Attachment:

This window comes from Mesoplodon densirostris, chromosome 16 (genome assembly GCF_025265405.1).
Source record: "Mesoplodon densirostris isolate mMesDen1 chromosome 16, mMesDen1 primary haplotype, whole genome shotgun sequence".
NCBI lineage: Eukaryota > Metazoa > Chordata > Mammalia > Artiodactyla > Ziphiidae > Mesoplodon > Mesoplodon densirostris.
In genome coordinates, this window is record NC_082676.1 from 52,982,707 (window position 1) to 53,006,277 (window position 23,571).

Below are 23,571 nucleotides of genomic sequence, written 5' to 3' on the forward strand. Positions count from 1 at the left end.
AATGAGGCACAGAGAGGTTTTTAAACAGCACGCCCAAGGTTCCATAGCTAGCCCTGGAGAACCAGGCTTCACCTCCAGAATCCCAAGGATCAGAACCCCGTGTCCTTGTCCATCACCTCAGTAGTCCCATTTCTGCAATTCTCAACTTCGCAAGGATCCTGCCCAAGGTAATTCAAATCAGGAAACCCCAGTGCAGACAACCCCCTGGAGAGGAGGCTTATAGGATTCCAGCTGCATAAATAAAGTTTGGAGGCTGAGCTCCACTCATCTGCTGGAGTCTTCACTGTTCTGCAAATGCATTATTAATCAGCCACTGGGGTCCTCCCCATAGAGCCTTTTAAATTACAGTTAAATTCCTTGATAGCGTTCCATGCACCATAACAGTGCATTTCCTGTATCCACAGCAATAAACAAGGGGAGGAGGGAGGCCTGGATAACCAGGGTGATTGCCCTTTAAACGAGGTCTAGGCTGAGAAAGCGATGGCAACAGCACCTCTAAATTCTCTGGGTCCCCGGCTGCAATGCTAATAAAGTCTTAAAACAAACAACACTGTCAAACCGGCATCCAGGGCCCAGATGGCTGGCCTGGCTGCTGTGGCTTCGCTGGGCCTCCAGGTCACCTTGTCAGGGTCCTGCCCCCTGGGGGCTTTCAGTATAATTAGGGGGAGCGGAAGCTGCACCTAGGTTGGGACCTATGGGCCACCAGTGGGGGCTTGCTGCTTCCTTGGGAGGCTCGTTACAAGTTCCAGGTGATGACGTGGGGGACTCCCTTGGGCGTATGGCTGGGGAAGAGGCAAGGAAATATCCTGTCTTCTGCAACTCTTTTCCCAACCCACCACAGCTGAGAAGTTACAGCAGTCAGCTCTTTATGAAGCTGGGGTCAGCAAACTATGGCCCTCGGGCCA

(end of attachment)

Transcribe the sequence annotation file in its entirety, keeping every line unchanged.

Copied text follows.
This window comes from Mesoplodon densirostris, chromosome 16 (genome assembly GCF_025265405.1).
Source record: "Mesoplodon densirostris isolate mMesDen1 chromosome 16, mMesDen1 primary haplotype, whole genome shotgun sequence".
NCBI lineage: Eukaryota > Metazoa > Chordata > Mammalia > Artiodactyla > Ziphiidae > Mesoplodon > Mesoplodon densirostris.
In genome coordinates, this window is record NC_082676.1 from 52,982,707 (window position 1) to 53,006,277 (window position 23,571).

Below are 23,571 nucleotides of genomic sequence, written 5' to 3' on the forward strand. Positions count from 1 at the left end.
AATGAGGCACAGAGAGGTTTTTAAACAGCACGCCCAAGGTTCCATAGCTAGCCCTGGAGAACCAGGCTTCACCTCCAGAATCCCAAGGATCAGAACCCCGTGTCCTTGTCCATCACCTCAGTAGTCCCATTTCTGCAATTCTCAACTTCGCAAGGATCCTGCCCAAGGTAATTCAAATCAGGAAACCCCAGTGCAGACAACCCCCTGGAGAGGAGGCTTATAGGATTCCAGCTGCATAAATAAAGTTTGGAGGCTGAGCTCCACTCATCTGCTGGAGTCTTCACTGTTCTGCAAATGCATTATTAATCAGCCACTGGGGTCCTCCCCATAGAGCCTTTTAAATTACAGTTAAATTCCTTGATAGCGTTCCATGCACCATAACAGTGCATTTCCTGTATCCACAGCAATAAACAAGGGGAGGAGGGAGGCCTGGATAACCAGGGTGATTGCCCTTTAAACGAGGTCTAGGCTGAGAAAGCGATGGCAACAGCACCTCTAAATTCTCTGGGTCCCCGGCTGCAATGCTAATAAAGTCTTAAAACAAACAACACTGTCAAACCGGCATCCAGGGCCCAGATGGCTGGCCTGGCTGCTGTGGCTTCGCTGGGCCTCCAGGTCACCTTGTCAGGGTCCTGCCCCCTGGGGGCTTTCAGTATAATTAGGGGGAGCGGAAGCTGCACCTAGGTTGGGACCTATGGGCCACCAGTGGGGGCTTGCTGCTTCCTTGGGAGGCTCGTTACAAGTTCCAGGTGATGACGTGGGGGACTCCCTTGGGCGTATGGCTGGGGAAGAGGCAAGGAAATATCCTGTCTTCTGCAACTCTTTTCCCAACCCACCACAGCTGAGAAGTTACAGCAGTCAGCTCTTTATGAAGCTGGGGTCAGCAAACTATGGCCCTCGGGCCA